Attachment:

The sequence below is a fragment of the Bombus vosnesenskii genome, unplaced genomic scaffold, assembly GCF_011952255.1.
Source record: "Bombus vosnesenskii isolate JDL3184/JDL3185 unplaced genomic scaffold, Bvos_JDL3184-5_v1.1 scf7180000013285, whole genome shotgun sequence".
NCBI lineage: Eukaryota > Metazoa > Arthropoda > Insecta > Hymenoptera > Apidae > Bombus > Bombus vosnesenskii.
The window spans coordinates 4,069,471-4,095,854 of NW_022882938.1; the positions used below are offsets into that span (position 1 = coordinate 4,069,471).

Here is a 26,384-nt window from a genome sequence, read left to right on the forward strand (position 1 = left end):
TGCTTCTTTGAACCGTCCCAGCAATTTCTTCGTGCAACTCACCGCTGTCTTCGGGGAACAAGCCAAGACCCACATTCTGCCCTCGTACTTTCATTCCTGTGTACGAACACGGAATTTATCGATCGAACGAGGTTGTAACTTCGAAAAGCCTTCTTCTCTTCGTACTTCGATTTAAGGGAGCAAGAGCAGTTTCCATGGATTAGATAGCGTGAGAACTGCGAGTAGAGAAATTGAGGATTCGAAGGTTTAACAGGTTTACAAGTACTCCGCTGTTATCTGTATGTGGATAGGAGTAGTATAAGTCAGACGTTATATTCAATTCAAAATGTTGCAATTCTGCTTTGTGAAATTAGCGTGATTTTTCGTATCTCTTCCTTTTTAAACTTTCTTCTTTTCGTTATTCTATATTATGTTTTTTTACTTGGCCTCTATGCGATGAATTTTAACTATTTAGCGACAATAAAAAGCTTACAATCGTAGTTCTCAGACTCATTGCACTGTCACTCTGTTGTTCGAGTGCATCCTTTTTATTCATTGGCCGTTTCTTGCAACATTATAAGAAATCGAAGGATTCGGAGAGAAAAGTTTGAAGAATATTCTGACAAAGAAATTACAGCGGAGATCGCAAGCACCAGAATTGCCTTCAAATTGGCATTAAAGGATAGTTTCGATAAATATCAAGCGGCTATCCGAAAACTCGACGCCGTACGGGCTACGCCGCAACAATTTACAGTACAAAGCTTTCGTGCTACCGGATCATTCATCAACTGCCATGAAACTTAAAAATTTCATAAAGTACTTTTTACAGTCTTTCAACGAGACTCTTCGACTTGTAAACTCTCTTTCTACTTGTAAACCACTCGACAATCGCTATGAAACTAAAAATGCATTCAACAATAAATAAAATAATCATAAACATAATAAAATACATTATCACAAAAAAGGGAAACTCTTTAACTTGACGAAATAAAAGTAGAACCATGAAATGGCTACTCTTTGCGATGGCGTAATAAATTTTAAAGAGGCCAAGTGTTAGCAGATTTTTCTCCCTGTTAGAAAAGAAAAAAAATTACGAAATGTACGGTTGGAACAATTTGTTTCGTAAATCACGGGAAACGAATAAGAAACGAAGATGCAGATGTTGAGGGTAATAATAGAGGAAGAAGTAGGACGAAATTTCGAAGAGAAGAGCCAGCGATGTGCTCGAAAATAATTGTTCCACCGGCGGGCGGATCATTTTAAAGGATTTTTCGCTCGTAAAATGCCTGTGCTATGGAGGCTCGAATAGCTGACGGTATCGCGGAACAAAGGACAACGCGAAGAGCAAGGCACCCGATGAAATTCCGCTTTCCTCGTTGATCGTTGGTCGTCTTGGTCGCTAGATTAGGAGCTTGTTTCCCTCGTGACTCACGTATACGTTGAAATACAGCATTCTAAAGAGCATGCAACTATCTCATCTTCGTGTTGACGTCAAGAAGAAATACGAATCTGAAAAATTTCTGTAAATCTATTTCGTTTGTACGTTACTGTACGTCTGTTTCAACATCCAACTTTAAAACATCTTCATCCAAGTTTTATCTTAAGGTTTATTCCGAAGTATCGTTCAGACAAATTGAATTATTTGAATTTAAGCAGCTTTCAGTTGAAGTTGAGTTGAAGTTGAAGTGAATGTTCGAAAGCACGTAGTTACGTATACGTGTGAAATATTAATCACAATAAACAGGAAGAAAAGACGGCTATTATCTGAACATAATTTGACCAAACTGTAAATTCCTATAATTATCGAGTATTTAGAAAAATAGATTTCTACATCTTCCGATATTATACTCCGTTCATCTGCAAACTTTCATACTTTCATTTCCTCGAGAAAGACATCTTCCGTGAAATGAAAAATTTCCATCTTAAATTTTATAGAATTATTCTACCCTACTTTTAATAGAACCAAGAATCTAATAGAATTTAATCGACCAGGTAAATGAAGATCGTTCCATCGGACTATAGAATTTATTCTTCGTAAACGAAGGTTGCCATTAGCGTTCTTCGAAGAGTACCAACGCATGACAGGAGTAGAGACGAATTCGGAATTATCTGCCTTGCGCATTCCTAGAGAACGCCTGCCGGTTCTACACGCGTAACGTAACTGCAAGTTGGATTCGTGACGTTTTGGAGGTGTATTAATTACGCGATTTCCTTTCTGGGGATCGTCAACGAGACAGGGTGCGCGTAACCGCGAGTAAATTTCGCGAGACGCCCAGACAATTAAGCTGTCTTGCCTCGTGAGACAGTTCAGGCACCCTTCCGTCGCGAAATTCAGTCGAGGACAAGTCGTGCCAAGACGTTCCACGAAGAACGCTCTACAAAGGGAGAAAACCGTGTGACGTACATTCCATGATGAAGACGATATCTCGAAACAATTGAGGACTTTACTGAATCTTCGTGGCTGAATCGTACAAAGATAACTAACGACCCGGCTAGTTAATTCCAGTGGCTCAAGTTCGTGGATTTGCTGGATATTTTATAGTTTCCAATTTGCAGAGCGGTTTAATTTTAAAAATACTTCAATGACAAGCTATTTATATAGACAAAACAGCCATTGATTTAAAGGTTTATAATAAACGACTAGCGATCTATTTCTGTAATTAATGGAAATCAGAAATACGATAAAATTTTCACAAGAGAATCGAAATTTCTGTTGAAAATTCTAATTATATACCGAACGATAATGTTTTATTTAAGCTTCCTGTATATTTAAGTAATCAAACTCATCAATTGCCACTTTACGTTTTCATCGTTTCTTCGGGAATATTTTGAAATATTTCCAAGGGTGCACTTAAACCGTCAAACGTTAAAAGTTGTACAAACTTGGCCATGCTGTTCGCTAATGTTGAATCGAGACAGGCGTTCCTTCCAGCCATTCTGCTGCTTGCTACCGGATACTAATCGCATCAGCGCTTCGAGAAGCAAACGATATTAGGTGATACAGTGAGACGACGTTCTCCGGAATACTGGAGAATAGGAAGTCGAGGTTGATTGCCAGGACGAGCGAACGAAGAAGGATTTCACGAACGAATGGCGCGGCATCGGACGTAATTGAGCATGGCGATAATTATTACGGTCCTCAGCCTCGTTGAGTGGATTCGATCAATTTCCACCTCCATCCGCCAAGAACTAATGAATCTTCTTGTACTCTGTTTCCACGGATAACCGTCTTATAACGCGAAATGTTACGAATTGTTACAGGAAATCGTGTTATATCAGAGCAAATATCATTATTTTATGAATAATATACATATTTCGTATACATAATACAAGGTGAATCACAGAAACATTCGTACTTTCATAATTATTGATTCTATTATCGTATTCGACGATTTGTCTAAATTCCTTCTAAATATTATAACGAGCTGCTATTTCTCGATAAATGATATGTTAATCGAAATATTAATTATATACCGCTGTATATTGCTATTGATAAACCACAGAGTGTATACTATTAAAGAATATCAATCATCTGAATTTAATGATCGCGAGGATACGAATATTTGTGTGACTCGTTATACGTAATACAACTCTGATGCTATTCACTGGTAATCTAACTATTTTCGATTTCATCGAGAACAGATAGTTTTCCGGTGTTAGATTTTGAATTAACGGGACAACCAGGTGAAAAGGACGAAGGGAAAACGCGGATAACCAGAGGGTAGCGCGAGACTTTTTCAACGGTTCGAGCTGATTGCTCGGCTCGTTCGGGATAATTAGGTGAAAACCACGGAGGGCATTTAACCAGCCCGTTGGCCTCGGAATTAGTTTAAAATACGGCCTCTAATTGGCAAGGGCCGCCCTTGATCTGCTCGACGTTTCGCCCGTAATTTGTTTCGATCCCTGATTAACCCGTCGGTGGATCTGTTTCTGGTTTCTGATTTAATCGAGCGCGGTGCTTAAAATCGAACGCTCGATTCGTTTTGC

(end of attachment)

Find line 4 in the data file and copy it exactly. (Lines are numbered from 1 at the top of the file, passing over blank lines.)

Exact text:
The window spans coordinates 4,069,471-4,095,854 of NW_022882938.1; the positions used below are offsets into that span (position 1 = coordinate 4,069,471).